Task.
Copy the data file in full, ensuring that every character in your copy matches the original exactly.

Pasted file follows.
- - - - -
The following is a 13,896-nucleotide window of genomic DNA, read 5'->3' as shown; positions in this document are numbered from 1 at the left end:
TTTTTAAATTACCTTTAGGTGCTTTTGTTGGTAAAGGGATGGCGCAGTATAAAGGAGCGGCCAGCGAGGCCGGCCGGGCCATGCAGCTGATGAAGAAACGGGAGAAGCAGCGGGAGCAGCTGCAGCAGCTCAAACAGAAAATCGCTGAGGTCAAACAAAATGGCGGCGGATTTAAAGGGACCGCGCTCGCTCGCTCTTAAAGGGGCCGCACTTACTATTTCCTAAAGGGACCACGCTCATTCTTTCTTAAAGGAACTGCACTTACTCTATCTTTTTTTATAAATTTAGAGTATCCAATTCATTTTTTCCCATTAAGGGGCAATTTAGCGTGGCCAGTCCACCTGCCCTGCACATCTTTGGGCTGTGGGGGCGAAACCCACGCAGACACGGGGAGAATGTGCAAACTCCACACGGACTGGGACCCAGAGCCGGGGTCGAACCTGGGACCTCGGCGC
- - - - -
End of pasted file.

The following is a 13,896-nucleotide window of genomic DNA, read 5'->3' as shown; positions in this document are numbered from 1 at the left end:
TTTTTAAATTACCTTTAGGTGCTTTTGTTGGTAAAGGGATGGCGCAGTATAAAGGAGCGGCCAGCGAGGCCGGCCGGGCCATGCAGCTGATGAAGAAACGGGAGAAGCAGCGGGAGCAGCTGCAGCAGCTCAAACAGAAAATCGCTGAGGTCAAACAAAATGGCGGCGGATTTAAAGGGACCGCGCTCGCTCGCTCTTAAAGGGGCCGCACTTACTATTTCCTAAAGGGACCACGCTCATTCTTTCTTAAAGGAACTGCACTTACTCTATCTTTTTTTATAAATTTAGAGTATCCAATTCATTTTTTCCCATTAAGGGGCAATTTAGCGTGGCCAGTCCACCTGCCCTGCACATCTTTGGGCTGTGGGGGCGAAACCCACGCAGACACGGGGAGAATGTGCAAACTCCACACGGACTGGGACCCAGAGCCGGGGTCGAACCTGGGACCTCGGCGC